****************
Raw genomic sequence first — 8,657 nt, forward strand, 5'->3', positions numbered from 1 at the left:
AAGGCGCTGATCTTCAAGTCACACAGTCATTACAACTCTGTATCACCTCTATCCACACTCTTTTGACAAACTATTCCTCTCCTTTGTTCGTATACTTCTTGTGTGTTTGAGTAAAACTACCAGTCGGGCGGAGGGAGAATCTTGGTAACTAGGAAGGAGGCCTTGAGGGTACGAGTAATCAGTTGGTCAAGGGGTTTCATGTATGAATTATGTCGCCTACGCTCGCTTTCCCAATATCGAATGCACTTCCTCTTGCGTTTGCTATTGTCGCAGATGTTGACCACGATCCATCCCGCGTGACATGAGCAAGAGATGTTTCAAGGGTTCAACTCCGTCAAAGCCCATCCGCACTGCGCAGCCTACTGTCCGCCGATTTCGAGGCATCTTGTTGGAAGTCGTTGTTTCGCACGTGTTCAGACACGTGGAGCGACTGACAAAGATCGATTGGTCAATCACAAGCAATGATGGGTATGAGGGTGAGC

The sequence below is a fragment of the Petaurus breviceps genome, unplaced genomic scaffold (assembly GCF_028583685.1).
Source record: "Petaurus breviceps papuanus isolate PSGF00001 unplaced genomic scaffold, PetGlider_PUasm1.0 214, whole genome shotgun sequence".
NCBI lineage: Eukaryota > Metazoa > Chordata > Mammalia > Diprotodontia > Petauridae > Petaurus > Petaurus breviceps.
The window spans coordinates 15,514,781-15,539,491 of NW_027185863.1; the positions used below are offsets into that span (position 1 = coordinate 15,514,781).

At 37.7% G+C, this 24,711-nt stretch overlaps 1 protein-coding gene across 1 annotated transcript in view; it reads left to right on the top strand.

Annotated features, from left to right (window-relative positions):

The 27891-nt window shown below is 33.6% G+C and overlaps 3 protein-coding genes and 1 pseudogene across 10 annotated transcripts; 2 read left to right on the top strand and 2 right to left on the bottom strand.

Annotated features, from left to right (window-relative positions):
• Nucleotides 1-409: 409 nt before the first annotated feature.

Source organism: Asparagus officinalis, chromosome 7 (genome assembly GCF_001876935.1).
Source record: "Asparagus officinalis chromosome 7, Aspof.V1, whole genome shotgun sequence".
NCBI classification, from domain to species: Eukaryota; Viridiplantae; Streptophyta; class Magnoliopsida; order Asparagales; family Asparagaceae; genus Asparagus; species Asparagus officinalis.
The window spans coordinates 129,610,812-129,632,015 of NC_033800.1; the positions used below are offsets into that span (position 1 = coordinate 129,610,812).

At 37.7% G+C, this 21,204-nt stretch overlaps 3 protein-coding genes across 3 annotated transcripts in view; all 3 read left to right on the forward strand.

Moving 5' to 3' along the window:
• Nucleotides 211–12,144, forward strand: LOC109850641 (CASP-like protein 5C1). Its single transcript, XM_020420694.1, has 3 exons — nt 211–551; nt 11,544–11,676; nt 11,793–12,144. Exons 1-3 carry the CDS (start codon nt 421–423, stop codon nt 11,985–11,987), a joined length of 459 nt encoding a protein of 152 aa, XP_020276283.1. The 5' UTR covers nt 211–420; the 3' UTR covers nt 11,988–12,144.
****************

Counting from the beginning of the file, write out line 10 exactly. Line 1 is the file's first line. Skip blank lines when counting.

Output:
Annotated features, from left to right (window-relative positions):